If an advertiser runs a mobile campaign, but the targeted consumer doesn’t convert on her mobile device, that doesn’t mean the campaign failed.
Chad Gallagher, director of mobile at AOL Platforms, has been trying to convince brands of this for quite some time, and it’s one reason that AOL introduced One, a platform that incorporates device-linking and geo-targeting capabilities through AOL's video platform Adapt.TV and its ad management platform AdLearn Open Platform (AOP). That's live right now. Starting in February 2015, AOL will integrate Adapt.TV and AOP with attribution through Convertro.
Cross-device advertising couldn't be hotter right now, as evidenced by Facebook's rerelease of Atlas in September, a platform that leverages logged in user data to support persistent tracking. With One, AOL is beefing itself up to be a cross-device contender on the people-based advertising circuit.
AOL first gave a hint about what it was planning back in March when it rebranded AOL Networks as AOL Platforms and rolled out a variety of programmatic capabilities through its Adapt.TV and AOP. That was the first step towards bringing One to market.
“Today we have AOP and Adapt.TV and Convertro, the attribution company we acquired about six months ago,” Gallagher told AdExchanger. “What we’ll be releasing in Q1 is the next step – a single platform where you can run campaigns in AOP and Adapt.TV and use Convertro across everything to help you understand your marketing. That’s what One is all about.”
AOL’s One will use a combination of deterministic and statistical models to reach consumers with what it claims to be a 93% match rate. Deterministic data will come courtesy of users who log directly into AOL sites like AOL Mail or The Huffington Post, as well as via third-party publishers that pass along logins from opted-in users.
But while deterministic data is accurate, it doesn’t always allow for the kind of scale advertisers are looking for, which is where probabilistic comes in.
“That’s why on top of that, we use probabilistic to get us even more scale, and we use the deterministic data to train the probabilistic data,” Gallagher said.
In terms of attribution, AOL plans to make Convertro available within its combined One offering.
“We have massive brands who are looking at us as a way to attribute the value of mobile,” Gallagher said. “We can show them how a click happened on one device and how the conversion happened somewhere else. The big thing here is tying Convertro together across all media.”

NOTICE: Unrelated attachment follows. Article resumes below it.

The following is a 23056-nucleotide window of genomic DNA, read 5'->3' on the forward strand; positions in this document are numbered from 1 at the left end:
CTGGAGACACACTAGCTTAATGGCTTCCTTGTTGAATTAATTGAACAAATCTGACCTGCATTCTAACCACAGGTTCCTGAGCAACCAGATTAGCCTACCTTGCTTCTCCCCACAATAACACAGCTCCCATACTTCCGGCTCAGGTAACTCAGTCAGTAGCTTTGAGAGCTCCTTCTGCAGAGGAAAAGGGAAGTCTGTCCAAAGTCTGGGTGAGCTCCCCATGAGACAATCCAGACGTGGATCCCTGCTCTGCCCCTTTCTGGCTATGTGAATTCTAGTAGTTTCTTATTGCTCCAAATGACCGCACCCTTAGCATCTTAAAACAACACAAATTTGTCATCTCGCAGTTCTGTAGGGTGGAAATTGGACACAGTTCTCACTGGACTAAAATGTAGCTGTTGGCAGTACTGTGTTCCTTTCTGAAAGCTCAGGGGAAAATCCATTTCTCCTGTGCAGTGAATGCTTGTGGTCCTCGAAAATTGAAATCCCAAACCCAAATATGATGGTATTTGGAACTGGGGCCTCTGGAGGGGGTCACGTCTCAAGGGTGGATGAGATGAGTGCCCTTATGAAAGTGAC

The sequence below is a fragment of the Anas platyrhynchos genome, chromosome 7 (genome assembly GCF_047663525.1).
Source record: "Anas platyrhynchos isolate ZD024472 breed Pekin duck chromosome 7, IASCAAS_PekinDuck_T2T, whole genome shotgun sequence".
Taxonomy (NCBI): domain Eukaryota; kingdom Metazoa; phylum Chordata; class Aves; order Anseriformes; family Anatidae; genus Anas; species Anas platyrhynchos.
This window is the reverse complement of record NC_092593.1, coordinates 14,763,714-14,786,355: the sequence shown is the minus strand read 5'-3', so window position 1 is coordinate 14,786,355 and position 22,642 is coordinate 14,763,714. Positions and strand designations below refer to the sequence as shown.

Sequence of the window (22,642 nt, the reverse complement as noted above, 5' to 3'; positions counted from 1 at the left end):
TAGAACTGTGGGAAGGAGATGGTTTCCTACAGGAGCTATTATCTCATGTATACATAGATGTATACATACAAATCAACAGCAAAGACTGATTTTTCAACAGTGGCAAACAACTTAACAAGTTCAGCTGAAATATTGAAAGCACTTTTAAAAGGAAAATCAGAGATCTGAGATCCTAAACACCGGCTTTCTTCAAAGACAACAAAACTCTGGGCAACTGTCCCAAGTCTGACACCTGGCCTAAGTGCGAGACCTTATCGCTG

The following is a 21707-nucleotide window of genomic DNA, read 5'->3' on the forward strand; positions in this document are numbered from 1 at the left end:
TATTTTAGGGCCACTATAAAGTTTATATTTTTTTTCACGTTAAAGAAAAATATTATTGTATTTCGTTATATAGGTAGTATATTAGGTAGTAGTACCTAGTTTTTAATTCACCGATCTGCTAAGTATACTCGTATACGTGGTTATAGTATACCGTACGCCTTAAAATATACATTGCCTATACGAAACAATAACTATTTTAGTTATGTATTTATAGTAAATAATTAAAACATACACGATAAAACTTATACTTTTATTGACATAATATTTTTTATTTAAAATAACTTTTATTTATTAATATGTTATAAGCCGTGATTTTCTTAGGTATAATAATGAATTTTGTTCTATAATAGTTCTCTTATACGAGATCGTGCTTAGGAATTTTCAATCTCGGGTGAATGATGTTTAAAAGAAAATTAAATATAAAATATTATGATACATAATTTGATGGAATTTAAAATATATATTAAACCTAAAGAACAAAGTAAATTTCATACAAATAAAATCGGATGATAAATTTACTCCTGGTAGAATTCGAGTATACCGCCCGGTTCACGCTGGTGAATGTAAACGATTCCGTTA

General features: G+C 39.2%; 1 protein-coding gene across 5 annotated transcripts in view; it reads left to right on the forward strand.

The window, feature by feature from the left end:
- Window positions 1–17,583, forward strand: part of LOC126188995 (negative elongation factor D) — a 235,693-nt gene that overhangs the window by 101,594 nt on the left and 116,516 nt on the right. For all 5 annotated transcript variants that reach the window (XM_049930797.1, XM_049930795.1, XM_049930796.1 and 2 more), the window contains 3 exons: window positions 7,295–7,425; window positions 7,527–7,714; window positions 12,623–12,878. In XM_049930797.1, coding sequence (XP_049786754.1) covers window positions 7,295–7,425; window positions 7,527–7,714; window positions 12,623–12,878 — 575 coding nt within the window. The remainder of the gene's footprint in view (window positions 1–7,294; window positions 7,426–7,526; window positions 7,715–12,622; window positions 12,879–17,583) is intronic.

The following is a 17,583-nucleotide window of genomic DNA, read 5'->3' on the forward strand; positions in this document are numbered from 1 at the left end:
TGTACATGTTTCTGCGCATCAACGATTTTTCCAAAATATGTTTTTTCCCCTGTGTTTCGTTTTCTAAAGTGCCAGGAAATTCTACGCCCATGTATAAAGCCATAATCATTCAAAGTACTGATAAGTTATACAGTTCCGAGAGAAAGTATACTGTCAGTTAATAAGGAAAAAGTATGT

That fits nicely with AOL’s focus on cross-platform engagement, rather than cross-platform targeting, Gallagher said.
“We’re doing the release now, but we’re probably about two years into this way of thinking, which is encouraging our marketers to move away from devices and towards people,” he said. “If you can engage the person and then if you can track that engagement against the person, you can start thinking about what you’re doing more holistically. That’s where the lightbulb is finally going on – people are spending so much time on mobile, but they’re probably not filling out a five-page form for a new credit card on their phone. But that doesn’t mean your mobile credit card campaign didn’t have a huge impact.”
Gallagher also pointed to the versatility of location data, which ties in neatly with what AOL’s doing on the cross-device front. Starting Friday, advertisers will be able to access geodata within AOP for no additional fee.
“For example, let’s say we want to use AOP to target people who have been in an airport – there are lots of different options,” Gallagher said. “We can target people who are in the airport at that moment, for one. We could also target people who have recently been in an airport either on a specific device or on any device that belongs to them based on a combination of geodata and cross-device data.”
AOL culls its location data through map service MapQuest, which it bought all the way back in 1999, by tying latitude/longitude data to actual locations.
“About 20% of mobile apps have geodata enabled, which could be on a site we own, like MapQuest or Moviefone, or also a third-party in our publisher network, like a weather site,” Gallagher said. “When we see the ad impression, whether we actually showed the ad or just had access to the bid in RTB, we use the MapQuest geo layer to turn that geodata into a real, actionable place, whether that’s a Starbucks location, an airport or a Verizon store.”
That, of course, brings up privacy issues, but according to Gallagher, AOL is being very careful. It only taps into lat/long data if users give permission to enable location when they first download an app. And if a person decides to opt out of cross-device targeting, he or she only has to do it once; opting out on one devices applies to all devices.
As to whether or not agencies and their clients are ready for cross-device advertising, Rob Griffin, EVP and global head of digital at Havas Media Group, was overwhelmingly positive – with one small caveat.
“Just like with Facebook, though, it will take time to test and flesh out the full scope of the opportunity,” Griffin told AdExchanger. “[That said,] cross-device tracking and being less reliant on the cookie is imperative. Clients do want it and realize the potential. The challenge will be aligning media and creative to maximize the full potential [as in] the reintegration of media and digital, plus digital and traditional. This will allow us to truly leverage programmatic technology beyond just planning media and delivering programmatic creative.”